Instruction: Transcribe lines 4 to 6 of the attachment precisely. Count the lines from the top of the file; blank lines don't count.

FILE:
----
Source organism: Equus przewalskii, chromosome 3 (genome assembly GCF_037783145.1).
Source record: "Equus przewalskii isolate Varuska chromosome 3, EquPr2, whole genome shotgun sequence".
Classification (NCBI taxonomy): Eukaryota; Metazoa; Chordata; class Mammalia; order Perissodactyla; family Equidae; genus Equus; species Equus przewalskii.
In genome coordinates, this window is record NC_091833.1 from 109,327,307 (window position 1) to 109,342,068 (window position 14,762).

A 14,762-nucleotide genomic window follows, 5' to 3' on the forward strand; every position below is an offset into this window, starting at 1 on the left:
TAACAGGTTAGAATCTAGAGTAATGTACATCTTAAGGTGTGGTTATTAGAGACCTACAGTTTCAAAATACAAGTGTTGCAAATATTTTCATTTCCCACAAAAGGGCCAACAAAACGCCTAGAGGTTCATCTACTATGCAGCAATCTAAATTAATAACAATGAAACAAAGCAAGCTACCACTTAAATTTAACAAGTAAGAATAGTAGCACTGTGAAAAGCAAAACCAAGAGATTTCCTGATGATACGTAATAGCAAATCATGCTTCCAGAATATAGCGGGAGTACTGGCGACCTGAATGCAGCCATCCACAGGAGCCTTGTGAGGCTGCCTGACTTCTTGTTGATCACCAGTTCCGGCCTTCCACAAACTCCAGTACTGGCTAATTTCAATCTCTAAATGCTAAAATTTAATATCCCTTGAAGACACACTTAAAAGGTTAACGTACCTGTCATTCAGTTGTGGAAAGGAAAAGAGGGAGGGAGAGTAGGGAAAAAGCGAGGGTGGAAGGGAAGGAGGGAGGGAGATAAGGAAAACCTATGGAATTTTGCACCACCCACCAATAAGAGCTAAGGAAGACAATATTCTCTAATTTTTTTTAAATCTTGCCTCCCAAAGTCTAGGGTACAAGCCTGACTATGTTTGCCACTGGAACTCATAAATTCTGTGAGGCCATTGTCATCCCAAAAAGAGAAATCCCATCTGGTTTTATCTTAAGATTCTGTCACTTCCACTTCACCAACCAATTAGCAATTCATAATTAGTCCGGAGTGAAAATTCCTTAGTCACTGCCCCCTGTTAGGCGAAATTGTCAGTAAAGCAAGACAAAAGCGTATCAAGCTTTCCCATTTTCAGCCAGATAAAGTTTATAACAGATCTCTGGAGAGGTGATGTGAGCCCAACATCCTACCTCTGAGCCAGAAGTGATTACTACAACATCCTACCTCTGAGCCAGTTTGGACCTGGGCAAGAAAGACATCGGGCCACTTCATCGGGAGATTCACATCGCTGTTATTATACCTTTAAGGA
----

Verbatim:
In genome coordinates, this window is record NC_091833.1 from 109,327,307 (window position 1) to 109,342,068 (window position 14,762).

A 14,762-nucleotide genomic window follows, 5' to 3' on the forward strand; every position below is an offset into this window, starting at 1 on the left:
TAACAGGTTAGAATCTAGAGTAATGTACATCTTAAGGTGTGGTTATTAGAGACCTACAGTTTCAAAATACAAGTGTTGCAAATATTTTCATTTCCCACAAAAGGGCCAACAAAACGCCTAGAGGTTCATCTACTATGCAGCAATCTAAATTAATAACAATGAAACAAAGCAAGCTACCACTTAAATTTAACAAGTAAGAATAGTAGCACTGTGAAAAGCAAAACCAAGAGATTTCCTGATGATACGTAATAGCAAATCATGCTTCCAGAATATAGCGGGAGTACTGGCGACCTGAATGCAGCCATCCACAGGAGCCTTGTGAGGCTGCCTGACTTCTTGTTGATCACCAGTTCCGGCCTTCCACAAACTCCAGTACTGGCTAATTTCAATCTCTAAATGCTAAAATTTAATATCCCTTGAAGACACACTTAAAAGGTTAACGTACCTGTCATTCAGTTGTGGAAAGGAAAAGAGGGAGGGAGAGTAGGGAAAAAGCGAGGGTGGAAGGGAAGGAGGGAGGGAGATAAGGAAAACCTATGGAATTTTGCACCACCCACCAATAAGAGCTAAGGAAGACAATATTCTCTAATTTTTTTTAAATCTTGCCTCCCAAAGTCTAGGGTACAAGCCTGACTATGTTTGCCACTGGAACTCATAAATTCTGTGAGGCCATTGTCATCCCAAAAAGAGAAATCCCATCTGGTTTTATCTTAAGATTCTGTCACTTCCACTTCACCAACCAATTAGCAATTCATAATTAGTCCGGAGTGAAAATTCCTTAGTCACTGCCCCCTGTTAGGCGAAATTGTCAGTAAAGCAAGACAAAAGCGTATCAAGCTTTCCCATTTTCAGCCAGATAAAGTTTATAACAGATCTCTGGAGAGGTGATGTGAGCCCAACATCCTACCTCTGAGCCAGAAGTGATTACTACAACATCCTACCTCTGAGCCAGTTTGGACCTGGGCAAGAAAGACATCGGGCCACTTCATCGGGAGATTCACATCGCTGTTATTATACCTTTAAGGA